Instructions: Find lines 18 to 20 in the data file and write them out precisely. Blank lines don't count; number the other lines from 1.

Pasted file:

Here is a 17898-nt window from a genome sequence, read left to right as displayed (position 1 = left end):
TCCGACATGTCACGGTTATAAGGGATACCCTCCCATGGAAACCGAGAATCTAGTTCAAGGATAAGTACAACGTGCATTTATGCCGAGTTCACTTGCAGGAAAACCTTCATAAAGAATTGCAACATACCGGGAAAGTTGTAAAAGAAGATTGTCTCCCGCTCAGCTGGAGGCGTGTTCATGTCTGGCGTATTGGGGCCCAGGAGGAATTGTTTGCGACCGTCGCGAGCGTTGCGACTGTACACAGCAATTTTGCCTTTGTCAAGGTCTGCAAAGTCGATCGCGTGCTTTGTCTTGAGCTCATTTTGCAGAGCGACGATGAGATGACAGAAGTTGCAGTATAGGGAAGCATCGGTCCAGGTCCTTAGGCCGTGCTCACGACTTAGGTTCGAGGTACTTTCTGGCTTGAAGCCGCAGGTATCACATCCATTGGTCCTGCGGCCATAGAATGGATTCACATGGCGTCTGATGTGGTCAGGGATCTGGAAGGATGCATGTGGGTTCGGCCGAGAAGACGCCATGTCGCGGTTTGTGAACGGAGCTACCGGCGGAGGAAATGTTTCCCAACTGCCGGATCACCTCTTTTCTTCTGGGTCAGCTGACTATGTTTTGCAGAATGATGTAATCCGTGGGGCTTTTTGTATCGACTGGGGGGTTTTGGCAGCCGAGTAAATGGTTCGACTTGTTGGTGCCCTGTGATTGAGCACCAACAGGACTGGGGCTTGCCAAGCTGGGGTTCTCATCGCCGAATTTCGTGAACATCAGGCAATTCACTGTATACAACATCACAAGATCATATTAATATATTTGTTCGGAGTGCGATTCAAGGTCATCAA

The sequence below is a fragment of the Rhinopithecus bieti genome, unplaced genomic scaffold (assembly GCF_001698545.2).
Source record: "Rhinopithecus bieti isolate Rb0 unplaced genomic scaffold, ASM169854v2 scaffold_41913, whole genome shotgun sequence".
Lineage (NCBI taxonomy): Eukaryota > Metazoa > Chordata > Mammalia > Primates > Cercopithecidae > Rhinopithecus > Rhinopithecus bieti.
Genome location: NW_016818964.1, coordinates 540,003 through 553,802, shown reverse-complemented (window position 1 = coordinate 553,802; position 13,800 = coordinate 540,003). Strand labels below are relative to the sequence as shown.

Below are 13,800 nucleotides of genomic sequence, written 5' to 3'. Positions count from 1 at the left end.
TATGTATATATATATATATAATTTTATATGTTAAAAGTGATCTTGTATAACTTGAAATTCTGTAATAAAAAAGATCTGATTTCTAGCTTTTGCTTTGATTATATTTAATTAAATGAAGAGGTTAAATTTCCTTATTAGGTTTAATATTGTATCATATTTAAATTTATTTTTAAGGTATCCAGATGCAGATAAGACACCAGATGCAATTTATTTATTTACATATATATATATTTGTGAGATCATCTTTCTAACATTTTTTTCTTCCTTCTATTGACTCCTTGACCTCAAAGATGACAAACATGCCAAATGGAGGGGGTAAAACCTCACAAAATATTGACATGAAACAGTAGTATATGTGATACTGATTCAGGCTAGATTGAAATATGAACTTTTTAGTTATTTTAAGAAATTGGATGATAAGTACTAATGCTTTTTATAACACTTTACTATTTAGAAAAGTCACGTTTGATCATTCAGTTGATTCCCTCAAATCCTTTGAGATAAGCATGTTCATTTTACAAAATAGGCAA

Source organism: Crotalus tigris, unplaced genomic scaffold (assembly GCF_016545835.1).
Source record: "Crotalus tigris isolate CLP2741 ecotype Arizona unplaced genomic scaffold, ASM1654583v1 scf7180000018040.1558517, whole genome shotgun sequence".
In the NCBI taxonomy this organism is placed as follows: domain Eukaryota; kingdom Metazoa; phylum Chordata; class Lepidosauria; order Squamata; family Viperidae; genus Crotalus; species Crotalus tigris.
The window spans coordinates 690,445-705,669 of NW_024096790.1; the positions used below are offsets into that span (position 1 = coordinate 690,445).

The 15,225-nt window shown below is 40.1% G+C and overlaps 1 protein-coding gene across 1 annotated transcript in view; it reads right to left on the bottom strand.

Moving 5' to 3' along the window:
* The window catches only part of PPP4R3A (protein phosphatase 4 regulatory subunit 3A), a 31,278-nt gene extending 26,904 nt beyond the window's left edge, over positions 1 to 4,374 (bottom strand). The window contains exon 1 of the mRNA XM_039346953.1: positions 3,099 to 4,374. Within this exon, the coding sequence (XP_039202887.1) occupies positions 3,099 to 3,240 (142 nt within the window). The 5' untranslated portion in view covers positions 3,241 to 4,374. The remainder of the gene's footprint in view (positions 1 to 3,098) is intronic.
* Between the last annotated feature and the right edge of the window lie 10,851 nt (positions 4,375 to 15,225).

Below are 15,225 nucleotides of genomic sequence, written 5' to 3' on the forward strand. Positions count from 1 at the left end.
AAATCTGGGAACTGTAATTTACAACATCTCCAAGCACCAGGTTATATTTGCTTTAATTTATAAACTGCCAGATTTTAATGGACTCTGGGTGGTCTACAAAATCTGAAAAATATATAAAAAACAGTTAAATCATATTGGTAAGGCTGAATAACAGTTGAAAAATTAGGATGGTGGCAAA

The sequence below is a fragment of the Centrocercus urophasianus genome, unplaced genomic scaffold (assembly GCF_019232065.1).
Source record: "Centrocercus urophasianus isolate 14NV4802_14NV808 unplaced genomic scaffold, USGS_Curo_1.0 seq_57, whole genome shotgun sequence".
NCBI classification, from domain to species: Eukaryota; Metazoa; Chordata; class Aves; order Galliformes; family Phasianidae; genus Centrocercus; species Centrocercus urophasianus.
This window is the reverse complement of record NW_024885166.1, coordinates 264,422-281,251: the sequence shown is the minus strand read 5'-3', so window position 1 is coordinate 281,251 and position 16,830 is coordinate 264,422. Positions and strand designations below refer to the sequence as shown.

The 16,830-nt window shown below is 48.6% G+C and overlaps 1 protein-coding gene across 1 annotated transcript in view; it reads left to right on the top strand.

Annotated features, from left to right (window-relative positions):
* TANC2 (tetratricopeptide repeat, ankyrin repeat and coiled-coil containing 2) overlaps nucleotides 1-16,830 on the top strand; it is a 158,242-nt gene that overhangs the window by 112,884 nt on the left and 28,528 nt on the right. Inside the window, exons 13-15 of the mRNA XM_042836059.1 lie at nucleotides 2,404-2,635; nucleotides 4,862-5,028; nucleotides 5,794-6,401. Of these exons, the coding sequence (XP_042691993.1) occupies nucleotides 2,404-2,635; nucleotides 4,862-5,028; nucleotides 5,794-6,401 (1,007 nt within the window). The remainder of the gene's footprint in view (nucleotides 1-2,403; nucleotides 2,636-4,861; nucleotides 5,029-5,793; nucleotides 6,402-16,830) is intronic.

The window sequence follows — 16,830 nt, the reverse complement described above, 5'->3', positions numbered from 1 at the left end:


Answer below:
AAATCTGGGAACTGTAATTTACAACATCTCCAAGCACCAGGTTATATTTGCTTTAATTTATAAACTGCCAGATTTTAATGGACTCTGGGTGGTCTACAAAATCTGAAAAATATATAAAAAACAGTTAAATCATATTGGTAAGGCTGAATAACAGTTGAAAAATTAGGATGGTGGCAAA

The sequence below is a fragment of the Centrocercus urophasianus genome, unplaced genomic scaffold (assembly GCF_019232065.1).
Source record: "Centrocercus urophasianus isolate 14NV4802_14NV808 unplaced genomic scaffold, USGS_Curo_1.0 seq_57, whole genome shotgun sequence".